Denis Diderot, an important figure in the 18th-century French Encyclopedist movement, believed in the Enlightenment ideals of rationality and human progress, according to the Internet Encyclopedia of Philosophy; these beliefs are apparent in his work on the Encyclopedie. Diderot was also a political radical, and he openly expressed atheism in many of his essays and other literary work.
Diderot was the general editor of the Encyclopedie, a massive effort to disseminate knowledge, especially of technology and the mechanical arts, to the general population. The contributors to this project believed that this knowledge could overcome the reactionary and religious sentiments of the era. Enlightenment philosophers thought that reason and intellect should guide society and that the scientific method could advance human knowledge and provide a route to truth.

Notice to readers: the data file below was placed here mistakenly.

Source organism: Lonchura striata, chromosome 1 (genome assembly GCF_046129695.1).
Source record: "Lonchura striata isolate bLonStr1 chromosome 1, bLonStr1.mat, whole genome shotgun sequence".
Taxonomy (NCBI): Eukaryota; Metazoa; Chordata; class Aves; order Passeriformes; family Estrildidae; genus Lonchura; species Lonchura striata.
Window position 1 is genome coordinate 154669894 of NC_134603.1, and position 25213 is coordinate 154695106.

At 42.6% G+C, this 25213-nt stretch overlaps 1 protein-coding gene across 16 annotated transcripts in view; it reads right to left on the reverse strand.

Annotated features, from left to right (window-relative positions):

Along with many French Enlightenment thinkers, Diderot treated the Catholic Church with grave suspicion. Although his own religious beliefs varied over his life from theism to atheism to deism, Diderot routinely attacked the conventional morality of the day and was even jailed for his writings. His "Pensees philisophiques" (philosophical thoughts) attacked both atheism and Christianity but was banned and ordered to be burned by the French government. Even the education-minded Encyclopedie, under Diderot's editorship, was occasionally prevented from production due to the heterodox and radical views in some of the minor articles.